Canada Day Thoughts – Syrian Families

Yesterday was Canada Day. For most of the day, I found my mind wandering and wondering. What are the thousands of Syrian newcomers in Canada doing to celebrate across the country? It is still Ramadan, so many are fasting and praying often through the day.

I’ve had the enormous pleasure of getting to know two Syrian families since the new year. One family arrived in January and the other followed in February. Our church, St. Aidan’s Anglican, has sponsored both families through the Diocese of Huron. It was a team effort with people in charge of securing an apartment (my husband) and then a team of people donating, delivering, picking up and installing furniture and other items to make a home. My responsibility was the children’s education. Others were in charge of adult education, transportation, budget, forms, medical, dental, clothing, social etc.

At some point in the last little while though, I feel like we have made a shift from being in a supportive role, to just being friends or even family.  Our kids love to play together.  My kids remarked that the children have learned to speak English “in the blink of an eye”. We’ve had a BBQ picnic in the park together. One family attended the celebration of our baby’s baptism. We have tea together regularly. We’ve been treated to some Syrian dishes that are truly amazing. This week, we picked grape leaves together.

I will even say that perhaps we have shared in their grief a little bit too. While these families are so grateful to be in Canada, there is also grief for what has been lost and left behind. Aleppo, for example, was a beautiful ancient city and much of it has been destroyed.  These newcomers (they are not refugees anymore) worry about family members still in danger.  Recently, we witnessed the sadness when one of the families learned that a family member had died in Syria, having been killed by a sniper.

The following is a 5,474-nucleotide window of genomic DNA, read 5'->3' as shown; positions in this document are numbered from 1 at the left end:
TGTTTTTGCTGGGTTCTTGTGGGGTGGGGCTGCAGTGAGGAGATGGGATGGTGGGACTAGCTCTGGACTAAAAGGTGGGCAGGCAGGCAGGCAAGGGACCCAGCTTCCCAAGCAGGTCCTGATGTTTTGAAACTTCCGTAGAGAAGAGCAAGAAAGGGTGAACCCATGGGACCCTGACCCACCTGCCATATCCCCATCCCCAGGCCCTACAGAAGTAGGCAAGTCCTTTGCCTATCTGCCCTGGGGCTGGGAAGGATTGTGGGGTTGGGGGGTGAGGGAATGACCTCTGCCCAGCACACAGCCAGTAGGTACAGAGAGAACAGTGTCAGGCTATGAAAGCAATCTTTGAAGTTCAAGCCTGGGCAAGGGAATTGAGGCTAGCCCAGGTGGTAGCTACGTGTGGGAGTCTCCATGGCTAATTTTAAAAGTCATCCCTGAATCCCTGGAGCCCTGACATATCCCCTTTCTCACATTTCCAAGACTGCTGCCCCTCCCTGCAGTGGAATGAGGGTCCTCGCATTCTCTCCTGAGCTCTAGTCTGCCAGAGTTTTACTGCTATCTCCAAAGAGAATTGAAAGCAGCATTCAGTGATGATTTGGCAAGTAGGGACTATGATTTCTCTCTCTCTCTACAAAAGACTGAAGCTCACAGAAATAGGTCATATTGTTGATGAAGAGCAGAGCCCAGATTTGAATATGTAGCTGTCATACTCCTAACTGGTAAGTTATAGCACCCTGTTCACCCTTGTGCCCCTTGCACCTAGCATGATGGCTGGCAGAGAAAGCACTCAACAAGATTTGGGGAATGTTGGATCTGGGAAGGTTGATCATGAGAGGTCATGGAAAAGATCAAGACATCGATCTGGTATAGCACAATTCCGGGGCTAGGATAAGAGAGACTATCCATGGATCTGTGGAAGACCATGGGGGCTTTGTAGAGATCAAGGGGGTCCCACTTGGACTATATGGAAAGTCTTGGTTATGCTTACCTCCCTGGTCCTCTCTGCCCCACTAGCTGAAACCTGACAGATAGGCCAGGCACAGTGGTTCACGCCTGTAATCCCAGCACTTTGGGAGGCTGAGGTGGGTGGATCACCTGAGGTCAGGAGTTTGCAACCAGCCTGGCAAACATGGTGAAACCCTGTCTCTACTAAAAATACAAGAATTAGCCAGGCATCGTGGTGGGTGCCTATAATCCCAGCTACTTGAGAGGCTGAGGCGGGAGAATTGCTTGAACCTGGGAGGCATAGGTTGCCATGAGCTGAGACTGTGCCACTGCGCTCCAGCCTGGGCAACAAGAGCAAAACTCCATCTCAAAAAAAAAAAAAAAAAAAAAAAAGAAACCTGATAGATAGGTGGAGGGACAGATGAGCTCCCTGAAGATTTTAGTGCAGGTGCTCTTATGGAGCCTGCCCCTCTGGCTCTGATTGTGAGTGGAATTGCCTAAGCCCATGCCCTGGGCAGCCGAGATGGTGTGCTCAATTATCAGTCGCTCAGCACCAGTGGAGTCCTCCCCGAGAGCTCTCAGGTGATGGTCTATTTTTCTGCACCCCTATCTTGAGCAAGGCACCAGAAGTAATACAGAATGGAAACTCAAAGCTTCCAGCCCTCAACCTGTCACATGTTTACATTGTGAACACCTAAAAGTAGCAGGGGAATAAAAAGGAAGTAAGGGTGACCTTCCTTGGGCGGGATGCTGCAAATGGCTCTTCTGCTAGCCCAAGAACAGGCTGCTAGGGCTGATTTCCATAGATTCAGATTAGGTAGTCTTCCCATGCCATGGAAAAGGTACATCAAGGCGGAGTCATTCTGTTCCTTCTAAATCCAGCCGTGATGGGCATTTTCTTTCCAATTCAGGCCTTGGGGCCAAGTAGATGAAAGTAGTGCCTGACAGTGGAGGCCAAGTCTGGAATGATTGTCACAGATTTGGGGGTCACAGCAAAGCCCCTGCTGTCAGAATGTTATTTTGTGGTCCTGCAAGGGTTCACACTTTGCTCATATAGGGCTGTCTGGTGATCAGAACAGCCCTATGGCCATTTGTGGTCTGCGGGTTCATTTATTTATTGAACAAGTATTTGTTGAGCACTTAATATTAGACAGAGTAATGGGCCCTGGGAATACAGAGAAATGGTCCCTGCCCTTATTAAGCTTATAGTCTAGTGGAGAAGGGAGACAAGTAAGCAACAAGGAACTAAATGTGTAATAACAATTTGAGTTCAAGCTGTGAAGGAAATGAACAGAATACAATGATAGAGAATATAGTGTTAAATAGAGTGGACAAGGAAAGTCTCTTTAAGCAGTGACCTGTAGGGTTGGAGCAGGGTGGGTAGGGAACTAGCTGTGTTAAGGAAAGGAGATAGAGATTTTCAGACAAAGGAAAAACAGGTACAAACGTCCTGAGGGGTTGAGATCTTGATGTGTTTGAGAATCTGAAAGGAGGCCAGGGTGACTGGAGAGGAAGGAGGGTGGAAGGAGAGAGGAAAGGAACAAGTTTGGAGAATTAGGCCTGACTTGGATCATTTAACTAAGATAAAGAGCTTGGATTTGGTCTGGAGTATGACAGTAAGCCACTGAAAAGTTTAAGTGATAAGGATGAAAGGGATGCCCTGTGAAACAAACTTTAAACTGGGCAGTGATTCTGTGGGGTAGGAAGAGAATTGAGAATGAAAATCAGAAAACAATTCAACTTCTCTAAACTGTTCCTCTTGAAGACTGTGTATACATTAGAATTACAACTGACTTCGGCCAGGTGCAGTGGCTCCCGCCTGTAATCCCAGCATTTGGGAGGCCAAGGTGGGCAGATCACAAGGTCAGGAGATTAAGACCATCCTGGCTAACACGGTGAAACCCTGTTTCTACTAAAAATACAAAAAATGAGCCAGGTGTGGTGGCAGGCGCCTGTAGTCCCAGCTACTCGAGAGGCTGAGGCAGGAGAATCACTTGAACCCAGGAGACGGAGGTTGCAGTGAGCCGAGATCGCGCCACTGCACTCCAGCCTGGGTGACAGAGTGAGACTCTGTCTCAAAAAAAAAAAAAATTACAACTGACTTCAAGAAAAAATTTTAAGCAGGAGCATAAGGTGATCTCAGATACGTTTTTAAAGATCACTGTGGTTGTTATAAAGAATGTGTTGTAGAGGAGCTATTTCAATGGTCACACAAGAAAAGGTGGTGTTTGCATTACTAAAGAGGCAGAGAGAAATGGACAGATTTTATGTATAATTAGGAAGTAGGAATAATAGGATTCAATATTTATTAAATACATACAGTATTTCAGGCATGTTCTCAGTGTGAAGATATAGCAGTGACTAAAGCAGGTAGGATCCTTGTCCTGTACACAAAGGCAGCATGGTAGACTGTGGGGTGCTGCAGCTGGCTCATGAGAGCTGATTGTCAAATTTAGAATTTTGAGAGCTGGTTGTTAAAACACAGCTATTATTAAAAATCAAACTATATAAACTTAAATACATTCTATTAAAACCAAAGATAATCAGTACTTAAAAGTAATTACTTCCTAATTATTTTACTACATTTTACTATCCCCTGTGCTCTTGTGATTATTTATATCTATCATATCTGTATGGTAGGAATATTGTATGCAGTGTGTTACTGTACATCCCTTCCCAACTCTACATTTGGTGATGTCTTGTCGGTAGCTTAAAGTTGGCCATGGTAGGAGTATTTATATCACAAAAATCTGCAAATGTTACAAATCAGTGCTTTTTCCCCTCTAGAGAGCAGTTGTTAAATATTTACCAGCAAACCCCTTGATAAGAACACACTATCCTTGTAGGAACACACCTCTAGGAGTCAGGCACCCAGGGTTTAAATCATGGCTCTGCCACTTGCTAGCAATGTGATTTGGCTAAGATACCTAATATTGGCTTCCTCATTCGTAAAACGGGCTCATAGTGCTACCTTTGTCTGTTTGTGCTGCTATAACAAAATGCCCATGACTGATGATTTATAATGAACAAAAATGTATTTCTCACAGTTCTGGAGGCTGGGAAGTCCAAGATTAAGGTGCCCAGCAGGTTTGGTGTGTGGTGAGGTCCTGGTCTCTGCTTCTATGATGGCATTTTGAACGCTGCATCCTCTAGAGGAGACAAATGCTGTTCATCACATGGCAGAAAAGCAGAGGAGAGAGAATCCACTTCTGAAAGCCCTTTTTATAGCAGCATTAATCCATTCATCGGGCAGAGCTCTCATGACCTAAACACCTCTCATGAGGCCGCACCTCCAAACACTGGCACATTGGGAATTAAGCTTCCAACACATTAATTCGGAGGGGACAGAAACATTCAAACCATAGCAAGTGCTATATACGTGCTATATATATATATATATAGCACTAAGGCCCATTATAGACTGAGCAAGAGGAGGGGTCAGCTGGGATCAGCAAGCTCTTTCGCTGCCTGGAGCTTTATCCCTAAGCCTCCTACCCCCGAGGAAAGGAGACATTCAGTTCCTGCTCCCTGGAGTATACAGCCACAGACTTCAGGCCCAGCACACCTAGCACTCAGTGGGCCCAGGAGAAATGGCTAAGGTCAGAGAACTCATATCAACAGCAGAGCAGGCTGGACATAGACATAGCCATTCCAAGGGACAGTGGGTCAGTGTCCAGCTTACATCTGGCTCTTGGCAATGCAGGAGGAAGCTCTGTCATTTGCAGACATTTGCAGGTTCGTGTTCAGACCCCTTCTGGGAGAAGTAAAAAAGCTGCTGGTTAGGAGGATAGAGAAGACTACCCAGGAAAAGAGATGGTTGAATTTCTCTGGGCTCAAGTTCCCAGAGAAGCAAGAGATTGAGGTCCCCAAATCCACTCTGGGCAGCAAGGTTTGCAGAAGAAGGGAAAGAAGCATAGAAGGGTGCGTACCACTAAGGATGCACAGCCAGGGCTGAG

It all makes you a bit more aware of our “first world” problems. Perhaps more in tune with the safety and small things that we take for granted.

I asked my friends to share a few of their thoughts on Canada Day. And with their permission, I would like to share them with you:

  • We are grateful for the good people that we have met.
  • We are impressed with the diversity and different religions in Canada and how we embrace all through the freedom of religion, customs and traditions.
  • We want to be advocates for peace and coexistence between religions and we want to be active members of the community.
  • We are grateful to live in a safe place where we can raise our children.

This was deeper than the answers I thought that I might get.

Yesterday, I was entertained by the videos being passed around about our weather, Tim Hortons, and all those stereotypical things that “make us Canadian” on social media. But it all felt a bit light to me. Then again, I think our self-deprecating humour is part of what makes us Canadian. But what we really should be celebrating is what my friends have highlighted above.

This week Barack Obama said that “The world could use a little more Canada”. Wow.  Imagine that for a moment.  What would that look like?


I’m feeling more proud to be Canadian because of my experience with Syrian newcomers this year. I know that I am a better person for knowing them.

Having completed some English training, my friends from Syria are now making first steps into the working world. Some are continuing to study and work at the same time.

As I look forward, I see our country being richer for having these thousands of Syrian newcomers here. Not only economically. I know my life is richer for having these friendships. They are a part of our Canadian story now. And while we are having an influence on them, they undoubtedly are also having an influence on our collective Candian identity too.



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